I loudly applaud creative thinking for simpler, less expensive solutions for doctors. They deserve a lot more help than either the industry or government is giving them (HITECT and PQRI incentives notwithstanding). But, I think you do the doctor a disservice to limit your recommendation only to open source options. As many faults as the proprietary vendors have, there are at least a few proprietary products that actually do the the job for the doctor. I do like your recommendation that “if you can wait for a great open source emr, do so.

    But what makes you think that the open source community is even capable of designing and creating such a solution. The industry, with its tight relationships with large numbers of providers providing input and combined with organized and well funded development staffs have been mediocre at best in coming up with that.

  2. I think the community is capable of it, because we have already done it with VistA and we are doing it again with other projects. Would recommend “the best care anywhere” as a book that give evidence of this…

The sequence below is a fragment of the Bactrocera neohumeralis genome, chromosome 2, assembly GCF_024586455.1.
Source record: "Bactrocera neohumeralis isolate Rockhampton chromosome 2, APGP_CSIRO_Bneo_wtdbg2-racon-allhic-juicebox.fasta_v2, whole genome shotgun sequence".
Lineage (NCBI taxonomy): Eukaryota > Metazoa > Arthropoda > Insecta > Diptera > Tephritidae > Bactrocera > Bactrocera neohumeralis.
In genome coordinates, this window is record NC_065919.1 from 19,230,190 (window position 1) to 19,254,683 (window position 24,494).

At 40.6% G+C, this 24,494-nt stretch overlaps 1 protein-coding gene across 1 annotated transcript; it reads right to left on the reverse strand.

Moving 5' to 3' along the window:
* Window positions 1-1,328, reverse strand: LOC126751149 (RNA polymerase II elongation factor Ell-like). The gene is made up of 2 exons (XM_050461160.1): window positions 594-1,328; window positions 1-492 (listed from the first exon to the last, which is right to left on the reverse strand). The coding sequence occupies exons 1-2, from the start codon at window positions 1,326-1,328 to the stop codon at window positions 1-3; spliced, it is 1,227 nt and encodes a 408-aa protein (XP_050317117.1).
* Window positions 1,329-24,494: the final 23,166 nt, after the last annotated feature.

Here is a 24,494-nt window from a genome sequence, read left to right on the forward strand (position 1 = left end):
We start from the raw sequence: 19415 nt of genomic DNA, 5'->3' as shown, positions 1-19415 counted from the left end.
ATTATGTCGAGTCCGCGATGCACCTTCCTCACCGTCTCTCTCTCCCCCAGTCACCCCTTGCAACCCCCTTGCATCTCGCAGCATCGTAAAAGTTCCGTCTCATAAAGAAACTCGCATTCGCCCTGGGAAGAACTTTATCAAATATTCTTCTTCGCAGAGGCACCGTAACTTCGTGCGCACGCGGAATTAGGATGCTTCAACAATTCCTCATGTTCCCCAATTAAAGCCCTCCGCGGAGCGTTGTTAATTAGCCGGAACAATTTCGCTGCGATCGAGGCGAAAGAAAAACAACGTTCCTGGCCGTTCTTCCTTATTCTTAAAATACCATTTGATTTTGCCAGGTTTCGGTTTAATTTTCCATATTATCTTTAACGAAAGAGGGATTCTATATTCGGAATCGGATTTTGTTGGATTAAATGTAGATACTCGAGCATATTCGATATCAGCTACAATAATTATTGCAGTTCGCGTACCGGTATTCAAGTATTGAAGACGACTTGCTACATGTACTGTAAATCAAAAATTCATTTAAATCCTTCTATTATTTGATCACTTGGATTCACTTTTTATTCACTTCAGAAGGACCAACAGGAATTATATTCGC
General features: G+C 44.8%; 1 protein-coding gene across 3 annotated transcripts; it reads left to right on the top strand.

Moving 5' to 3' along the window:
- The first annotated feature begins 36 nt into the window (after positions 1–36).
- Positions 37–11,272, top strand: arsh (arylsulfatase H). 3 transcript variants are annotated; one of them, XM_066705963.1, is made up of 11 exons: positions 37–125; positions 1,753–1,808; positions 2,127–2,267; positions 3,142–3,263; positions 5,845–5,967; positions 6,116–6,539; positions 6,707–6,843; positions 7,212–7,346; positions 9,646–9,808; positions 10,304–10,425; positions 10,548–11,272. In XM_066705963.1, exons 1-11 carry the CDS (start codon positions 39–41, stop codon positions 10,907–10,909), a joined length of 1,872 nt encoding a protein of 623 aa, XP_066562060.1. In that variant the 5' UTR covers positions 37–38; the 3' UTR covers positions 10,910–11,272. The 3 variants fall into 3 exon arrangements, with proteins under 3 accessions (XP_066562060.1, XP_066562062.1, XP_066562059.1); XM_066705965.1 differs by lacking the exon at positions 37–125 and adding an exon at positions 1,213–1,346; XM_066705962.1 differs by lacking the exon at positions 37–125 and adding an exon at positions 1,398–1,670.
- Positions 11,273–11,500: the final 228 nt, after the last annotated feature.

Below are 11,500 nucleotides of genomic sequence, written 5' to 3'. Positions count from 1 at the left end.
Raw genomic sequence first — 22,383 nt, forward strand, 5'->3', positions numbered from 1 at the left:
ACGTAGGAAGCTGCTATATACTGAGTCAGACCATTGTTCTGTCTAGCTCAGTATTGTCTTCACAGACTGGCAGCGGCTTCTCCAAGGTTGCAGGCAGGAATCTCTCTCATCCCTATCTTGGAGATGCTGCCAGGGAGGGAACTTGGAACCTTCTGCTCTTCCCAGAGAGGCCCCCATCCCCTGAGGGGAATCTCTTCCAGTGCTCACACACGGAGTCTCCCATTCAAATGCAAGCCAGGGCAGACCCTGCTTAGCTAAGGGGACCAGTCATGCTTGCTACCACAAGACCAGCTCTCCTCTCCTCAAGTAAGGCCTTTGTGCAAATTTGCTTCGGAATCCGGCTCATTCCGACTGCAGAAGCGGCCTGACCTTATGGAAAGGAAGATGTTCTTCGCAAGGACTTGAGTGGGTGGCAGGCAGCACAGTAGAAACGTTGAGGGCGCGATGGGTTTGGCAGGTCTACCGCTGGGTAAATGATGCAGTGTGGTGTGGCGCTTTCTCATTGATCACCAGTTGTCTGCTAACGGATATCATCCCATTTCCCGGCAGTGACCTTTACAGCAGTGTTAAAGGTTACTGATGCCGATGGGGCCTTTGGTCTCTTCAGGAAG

3. Umm, yeah, right.

    I installed both Astronaut WorldVistA and OpenVistA. I’m pretty knowledgeable about Linux and systems in general, but not so much about GT.M/MUMPS.

    When I went to the VistA community (e.g. N.A.), they merely respond : “hire someone.”

    As if I have the money in my small practice to hire an installation and support company.

    The open source community is not really that much more helpful than proprietary companies…l

  4. What you are describing here is the “smooth wall” that VistA has presented for years. Outsiders have great difficulty getting inside and insiders often expect to be paid to help. Astronaut has been focused on fixing this problem for quite some time, and there are others. But you are making a criticism of VistA and trying to make it stick against Open Source EHRs generally.

    Hire someone is generally good advice if you cannot get the tech that makes something go, but I understand that given your level of expertise in software you justifiably feel that you should be able to self support. I would recommend looking into OpenEMR, Tolven, ClearHealth and OpenMRS all of which would be easier for someone with general Linux skills to support.